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From the Stars and Stripes archives

Japan pays tribute to President Kennedy

U.S. Ambassador to Japan Edwin O. Reischauer, left, says goodbye to Crown Prince Akihito and Crown Princess Michiko after the memorial service in November, 1963.

S. NAGAI/STARS AND STRIPES

By THE ASSOCIATED PRESS Published: November 28, 1963

TOKYO — Japanese of all conditions, from the Emperor in his moated palace to the peasant in his rice field, mourned Tuesday for John F. Kennedy, their enemy in war and friend in peace.

Millions watched the moving funeral ceremonies by television, transmitted direct from the United States by satellite communications Relay I. Mare thousands crowded Christian churches to pay a last tribute.

As President, he gave particular attention to relations with Japan, inaugurating economic meetings at cabinet level which in 1960 brought most of the American cabinet here. Secretary of State Dean Rusk and five other cabinet ministers were en route to Tokyo for the third such conference when Kennedy died.

Crown Prince Akihito, accompanied by his young and beautiful consort, Crown Princess Michiko in black mourning kimono, led a distinguished company of government ministers, diplomats and ordinary people in a Solemn Requiem Low Mass at St. Ignatius Catholic Church in the heart of Tokyo. It was celebrated by Monsignor Emmanuel Gerada, charge d'affaires of the Apostolic Internunciature.

The Russian Ambassador, Vladimir Vinogradov, also attended.

The late President's portrait, draped in black, faced the distinguished audience which included U.S. Ambassador Edwin O. Reischauer and his Japanese-born wife, the Princess Chichibu, widow of one of the Emperor's brothers, Mrs, Hayato Ikeda, wife of the Prime Minister, and Mrs. Masayoshi Ohira, wife of the Foreign Minister.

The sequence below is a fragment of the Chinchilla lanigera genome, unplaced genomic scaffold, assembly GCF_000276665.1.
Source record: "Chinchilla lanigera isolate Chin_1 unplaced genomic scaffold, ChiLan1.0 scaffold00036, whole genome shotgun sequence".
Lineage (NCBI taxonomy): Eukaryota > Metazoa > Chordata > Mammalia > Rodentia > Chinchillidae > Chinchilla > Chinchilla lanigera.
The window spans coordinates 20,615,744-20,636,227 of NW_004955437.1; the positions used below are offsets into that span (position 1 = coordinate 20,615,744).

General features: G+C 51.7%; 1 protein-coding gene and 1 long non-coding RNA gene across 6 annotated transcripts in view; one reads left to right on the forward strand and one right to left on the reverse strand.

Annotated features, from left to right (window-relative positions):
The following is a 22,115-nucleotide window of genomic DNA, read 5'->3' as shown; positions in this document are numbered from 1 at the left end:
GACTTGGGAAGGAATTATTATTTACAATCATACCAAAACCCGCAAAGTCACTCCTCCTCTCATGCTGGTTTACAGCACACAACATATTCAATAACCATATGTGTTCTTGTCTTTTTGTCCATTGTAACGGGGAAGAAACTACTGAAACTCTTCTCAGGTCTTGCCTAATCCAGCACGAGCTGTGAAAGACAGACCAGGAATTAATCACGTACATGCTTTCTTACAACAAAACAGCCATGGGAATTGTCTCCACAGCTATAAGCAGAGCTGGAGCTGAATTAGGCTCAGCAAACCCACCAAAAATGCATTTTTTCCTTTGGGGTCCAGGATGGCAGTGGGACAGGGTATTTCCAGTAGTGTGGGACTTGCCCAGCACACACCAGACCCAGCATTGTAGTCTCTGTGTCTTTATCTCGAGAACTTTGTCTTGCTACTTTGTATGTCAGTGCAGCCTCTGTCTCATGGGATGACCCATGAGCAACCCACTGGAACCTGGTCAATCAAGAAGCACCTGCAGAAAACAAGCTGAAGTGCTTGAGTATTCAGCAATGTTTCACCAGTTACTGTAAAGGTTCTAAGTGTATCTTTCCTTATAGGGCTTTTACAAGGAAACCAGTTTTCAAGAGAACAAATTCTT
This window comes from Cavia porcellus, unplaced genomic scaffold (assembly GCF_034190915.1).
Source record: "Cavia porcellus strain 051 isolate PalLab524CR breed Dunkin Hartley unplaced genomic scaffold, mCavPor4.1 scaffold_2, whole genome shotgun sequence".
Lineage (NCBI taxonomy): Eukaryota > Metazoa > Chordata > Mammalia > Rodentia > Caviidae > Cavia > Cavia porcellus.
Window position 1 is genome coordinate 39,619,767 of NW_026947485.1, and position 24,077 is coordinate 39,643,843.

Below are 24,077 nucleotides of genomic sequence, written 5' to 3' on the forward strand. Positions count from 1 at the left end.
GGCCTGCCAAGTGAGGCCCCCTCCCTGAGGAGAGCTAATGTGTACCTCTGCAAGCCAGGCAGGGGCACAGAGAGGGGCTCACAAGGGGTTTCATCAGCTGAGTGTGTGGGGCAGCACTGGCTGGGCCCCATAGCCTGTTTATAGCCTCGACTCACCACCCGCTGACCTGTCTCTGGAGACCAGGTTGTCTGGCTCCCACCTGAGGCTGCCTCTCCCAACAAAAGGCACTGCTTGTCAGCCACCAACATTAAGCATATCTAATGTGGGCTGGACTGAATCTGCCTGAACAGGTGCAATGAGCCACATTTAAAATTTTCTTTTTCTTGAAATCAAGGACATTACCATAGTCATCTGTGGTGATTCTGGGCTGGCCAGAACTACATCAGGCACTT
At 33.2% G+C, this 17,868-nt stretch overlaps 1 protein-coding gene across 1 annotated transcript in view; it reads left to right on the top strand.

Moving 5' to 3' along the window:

An honor guard made up of a marine, a sailor, an airman and a soldier stood at rigid attention around a flag-draped catafalque before and after the 45-minute services.

A large wreath from the Emperor and Empress stood against the wall close to the altar. The Emperor had asked Akihito and his wife to represent him at the services.

Monks in their saffron and black robes, women in black and white, mantillas draped over their heads, were among those who crowded into the small church.

The government was represented by Acting Prime Minister Ichiro Kono. Near him was former Prime Minister Nobusuke Kishi, his brother Eisaku Sato, and leader of the socialist opposition Jotaro Kawakami.

"Domo, kono tabi wa, ..." murmured the Crown Prince to Ambassador Reisehauer. "Please accept my sympathy on this sad occasion."

An estimated 3,000 persons, unable to enter the church, waited patiently outside. Then, in a slow, mournful procession, filed in pairs before the altar to pay their last respects.

Some bowed deeply, in the Japanese fashion; others knelt and crossed themselves. A Japanese mother in a red-checked jacket, carrying an infant in her arms, sobbed as she left the church. Many others wiped away tears.

The American Chamber of Commerce in Japan designated Thanksgiving Day as a day of mourning for the American business community and asked American firms to close or restrict their operations Thursday.


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